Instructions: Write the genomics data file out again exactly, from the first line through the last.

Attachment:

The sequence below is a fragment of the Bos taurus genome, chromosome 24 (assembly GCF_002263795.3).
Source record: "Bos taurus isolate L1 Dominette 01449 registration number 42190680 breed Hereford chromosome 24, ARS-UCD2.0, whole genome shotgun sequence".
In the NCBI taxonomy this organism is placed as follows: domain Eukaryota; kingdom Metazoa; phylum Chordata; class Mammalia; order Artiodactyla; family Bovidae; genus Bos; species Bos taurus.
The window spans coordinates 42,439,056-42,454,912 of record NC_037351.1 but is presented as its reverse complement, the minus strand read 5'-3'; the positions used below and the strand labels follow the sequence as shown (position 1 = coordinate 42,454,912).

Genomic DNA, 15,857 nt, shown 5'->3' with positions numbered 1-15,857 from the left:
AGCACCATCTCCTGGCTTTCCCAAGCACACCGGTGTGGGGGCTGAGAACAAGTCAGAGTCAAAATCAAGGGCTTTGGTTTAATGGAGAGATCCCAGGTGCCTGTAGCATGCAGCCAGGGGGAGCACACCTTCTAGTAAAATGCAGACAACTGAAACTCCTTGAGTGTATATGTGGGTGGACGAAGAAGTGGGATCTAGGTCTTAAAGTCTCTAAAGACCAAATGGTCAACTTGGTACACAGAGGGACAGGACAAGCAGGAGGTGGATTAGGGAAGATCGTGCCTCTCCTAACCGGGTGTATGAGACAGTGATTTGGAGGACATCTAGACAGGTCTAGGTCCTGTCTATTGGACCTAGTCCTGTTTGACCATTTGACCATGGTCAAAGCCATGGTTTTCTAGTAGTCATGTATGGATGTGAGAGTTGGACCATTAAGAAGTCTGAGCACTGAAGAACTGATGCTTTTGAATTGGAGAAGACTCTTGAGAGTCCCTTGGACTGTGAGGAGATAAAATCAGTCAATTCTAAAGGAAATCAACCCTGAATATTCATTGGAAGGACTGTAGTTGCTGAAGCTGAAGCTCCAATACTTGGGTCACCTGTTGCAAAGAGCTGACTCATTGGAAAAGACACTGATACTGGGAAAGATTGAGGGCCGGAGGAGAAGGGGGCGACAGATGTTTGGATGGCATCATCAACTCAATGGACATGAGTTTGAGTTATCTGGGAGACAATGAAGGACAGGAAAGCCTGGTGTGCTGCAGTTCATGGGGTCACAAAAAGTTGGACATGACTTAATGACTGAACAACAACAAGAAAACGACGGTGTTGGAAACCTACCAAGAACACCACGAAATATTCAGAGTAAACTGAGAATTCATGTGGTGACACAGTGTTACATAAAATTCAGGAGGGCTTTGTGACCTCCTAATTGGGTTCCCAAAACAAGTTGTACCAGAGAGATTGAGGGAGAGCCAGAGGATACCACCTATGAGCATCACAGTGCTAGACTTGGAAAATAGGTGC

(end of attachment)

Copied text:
The sequence below is a fragment of the Bos taurus genome, chromosome 24 (assembly GCF_002263795.3).
Source record: "Bos taurus isolate L1 Dominette 01449 registration number 42190680 breed Hereford chromosome 24, ARS-UCD2.0, whole genome shotgun sequence".
In the NCBI taxonomy this organism is placed as follows: domain Eukaryota; kingdom Metazoa; phylum Chordata; class Mammalia; order Artiodactyla; family Bovidae; genus Bos; species Bos taurus.
The window spans coordinates 42,439,056-42,454,912 of record NC_037351.1 but is presented as its reverse complement, the minus strand read 5'-3'; the positions used below and the strand labels follow the sequence as shown (position 1 = coordinate 42,454,912).

Genomic DNA, 15,857 nt, shown 5'->3' with positions numbered 1-15,857 from the left:
AGCACCATCTCCTGGCTTTCCCAAGCACACCGGTGTGGGGGCTGAGAACAAGTCAGAGTCAAAATCAAGGGCTTTGGTTTAATGGAGAGATCCCAGGTGCCTGTAGCATGCAGCCAGGGGGAGCACACCTTCTAGTAAAATGCAGACAACTGAAACTCCTTGAGTGTATATGTGGGTGGACGAAGAAGTGGGATCTAGGTCTTAAAGTCTCTAAAGACCAAATGGTCAACTTGGTACACAGAGGGACAGGACAAGCAGGAGGTGGATTAGGGAAGATCGTGCCTCTCCTAACCGGGTGTATGAGACAGTGATTTGGAGGACATCTAGACAGGTCTAGGTCCTGTCTATTGGACCTAGTCCTGTTTGACCATTTGACCATGGTCAAAGCCATGGTTTTCTAGTAGTCATGTATGGATGTGAGAGTTGGACCATTAAGAAGTCTGAGCACTGAAGAACTGATGCTTTTGAATTGGAGAAGACTCTTGAGAGTCCCTTGGACTGTGAGGAGATAAAATCAGTCAATTCTAAAGGAAATCAACCCTGAATATTCATTGGAAGGACTGTAGTTGCTGAAGCTGAAGCTCCAATACTTGGGTCACCTGTTGCAAAGAGCTGACTCATTGGAAAAGACACTGATACTGGGAAAGATTGAGGGCCGGAGGAGAAGGGGGCGACAGATGTTTGGATGGCATCATCAACTCAATGGACATGAGTTTGAGTTATCTGGGAGACAATGAAGGACAGGAAAGCCTGGTGTGCTGCAGTTCATGGGGTCACAAAAAGTTGGACATGACTTAATGACTGAACAACAACAAGAAAACGACGGTGTTGGAAACCTACCAAGAACACCACGAAATATTCAGAGTAAACTGAGAATTCATGTGGTGACACAGTGTTACATAAAATTCAGGAGGGCTTTGTGACCTCCTAATTGGGTTCCCAAAACAAGTTGTACCAGAGAGATTGAGGGAGAGCCAGAGGATACCACCTATGAGCATCACAGTGCTAGACTTGGAAAATAGGTGC